KARACHI - Like other parts of the country, workers in rural and urban Sindh showed unity on Monday (May 1) to continue their struggle for their rights.

To mark the Labour Day, a large number of farmers and industrial labourers jointly took out a rally from Mazar-e-Quaid, which swelled into a big gathering and finally culminated at Karachi Press Club.

Senior politician and head of Pakistan Awami Tehrik Rasool Bux Palejo especially attended the gathering, while President of Supreme Court Bar Association Justice (r) Rasheed A Rizvi was the chief guest on the occasion.

On the occasion, the labourers vowed to continue the struggle for their rights to association and collective bargaining. Currently only one percent workers are members of trade unions, out of over 60 million workers.

They said, in their speeches, that introduction of contract system in all government and private sector organisations had discouraged trade unions, leading to the exploitation of labourers.

It was a unanimous demand of the workers that a separate law be enacted for trade unions similar to the Trade Union Act 1926, which was adopted by Pakistan after the independence, and later the military rulers scrapped it in 1959.

A large number of women peasants from different districts of Sindh also joined the labour rally and then the labour meeting.

They demanded the provision of equal wages and the elimination of discrimination against them. It was resolved to increase the number of women members in trade unions. A joint declaration was issued on the occasion, which was read out by Soonhn Gopang.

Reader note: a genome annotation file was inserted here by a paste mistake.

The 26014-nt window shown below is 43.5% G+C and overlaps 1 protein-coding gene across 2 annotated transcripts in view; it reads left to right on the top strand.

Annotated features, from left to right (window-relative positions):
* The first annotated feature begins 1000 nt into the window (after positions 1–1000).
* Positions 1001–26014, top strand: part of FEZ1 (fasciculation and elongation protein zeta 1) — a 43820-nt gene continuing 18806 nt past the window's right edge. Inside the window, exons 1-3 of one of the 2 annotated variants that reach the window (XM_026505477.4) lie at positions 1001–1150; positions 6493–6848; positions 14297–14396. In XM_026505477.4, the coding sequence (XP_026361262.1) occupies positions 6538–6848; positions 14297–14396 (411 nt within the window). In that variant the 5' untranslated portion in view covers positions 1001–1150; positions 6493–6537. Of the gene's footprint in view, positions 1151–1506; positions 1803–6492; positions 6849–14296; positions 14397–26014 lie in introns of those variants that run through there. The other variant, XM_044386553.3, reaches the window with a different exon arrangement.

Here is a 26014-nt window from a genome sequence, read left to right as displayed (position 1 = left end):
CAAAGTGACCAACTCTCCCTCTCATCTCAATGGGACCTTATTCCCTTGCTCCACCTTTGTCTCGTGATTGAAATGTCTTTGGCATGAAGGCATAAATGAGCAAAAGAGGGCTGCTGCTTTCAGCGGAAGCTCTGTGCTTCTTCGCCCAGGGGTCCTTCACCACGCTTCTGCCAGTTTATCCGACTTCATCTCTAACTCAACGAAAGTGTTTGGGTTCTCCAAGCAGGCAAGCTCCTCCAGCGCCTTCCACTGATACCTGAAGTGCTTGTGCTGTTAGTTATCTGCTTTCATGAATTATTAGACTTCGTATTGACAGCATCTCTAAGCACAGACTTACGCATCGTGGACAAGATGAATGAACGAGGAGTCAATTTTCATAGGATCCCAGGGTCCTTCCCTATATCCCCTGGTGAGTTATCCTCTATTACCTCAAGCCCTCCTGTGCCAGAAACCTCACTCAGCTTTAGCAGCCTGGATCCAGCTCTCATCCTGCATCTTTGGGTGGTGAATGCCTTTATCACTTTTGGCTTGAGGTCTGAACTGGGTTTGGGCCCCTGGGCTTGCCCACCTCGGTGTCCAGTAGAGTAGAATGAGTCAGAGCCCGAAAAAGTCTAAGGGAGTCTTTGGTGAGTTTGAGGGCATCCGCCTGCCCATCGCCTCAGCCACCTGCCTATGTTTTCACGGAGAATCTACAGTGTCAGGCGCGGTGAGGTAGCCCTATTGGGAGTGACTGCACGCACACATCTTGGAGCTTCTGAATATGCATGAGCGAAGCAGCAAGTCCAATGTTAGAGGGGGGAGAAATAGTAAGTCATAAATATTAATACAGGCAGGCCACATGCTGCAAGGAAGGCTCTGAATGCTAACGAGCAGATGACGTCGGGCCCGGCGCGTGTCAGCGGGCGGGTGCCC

It was resolved in the declaration to establish a workers alliance. The privatization of public sector industries was opposed. It was also demanded that the contract system, including third-party employment system, be abolished, which is exploitative and creates insecurity among the workers. Gopang said that farmers were deprived of right to unionization and collective bargaining.

It was further stated that the Sindh Tenancy Act 1950 was needed to be amended and under this law, Hari courts should be established.

The meeting decried shortage of both irrigation and drinking water in Sindh and demanded the government to implement the water Accord of 1991 in its true letter and spirit.

The gathering underlined the need for massive electoral reforms in the country to provide representation to the workers in the legislative assemblies and local government system.

Secretary General of Karachi Union of Journalists (KUJ) read out the resolutions on the occasion.

The resolutions demanded the government to ratify all labour conventions of International Labour Organisation (ILO).

President of Supreme Court Bar Association Justice (r) Rasheed A Rizvi, in his speech as a chief guest, appreciated the participation by a large number of women workers in the rally.

He deplored there was no change in the working condition of labourers in Pakistan despite the passage of 70 years.

He said that in the current system, problems of workers could not be solved. “All rulers, military, civil, are united against the workers,” he said, and added, “Without unity, workers cannot get their problems solved.” He also pointed out divisions in the ranks of workers.

Executive Director of Pakistan Institute of Labour Education and Research (PILER) Karamat Ali, in his welcome remarks, said that Chicago's workers had struggled for eight-hour workday, but today this right was not available to workers in Pakistan. “Minimum wages are fixed at Rs14, 000, but no labourer receives these wages,” he said, and added that Pakistan was the fourth country in terms of industrial accidents as majority of workers were working in difficult situation.

He said all this was because only one percent workers were organised in the unions. “In such a situation, the labour laws are not implemented anywhere,” he said, and added, “The workers cannot effectively unit unless 35 percent of them are united in trade unions.”

Ali said earlier, the Trade Union Act of 1926 was available for the registration of trade unions in Pakistan but it was repealed by the military rulers. “Hence, the workers are not able to get themselves organised,” he added.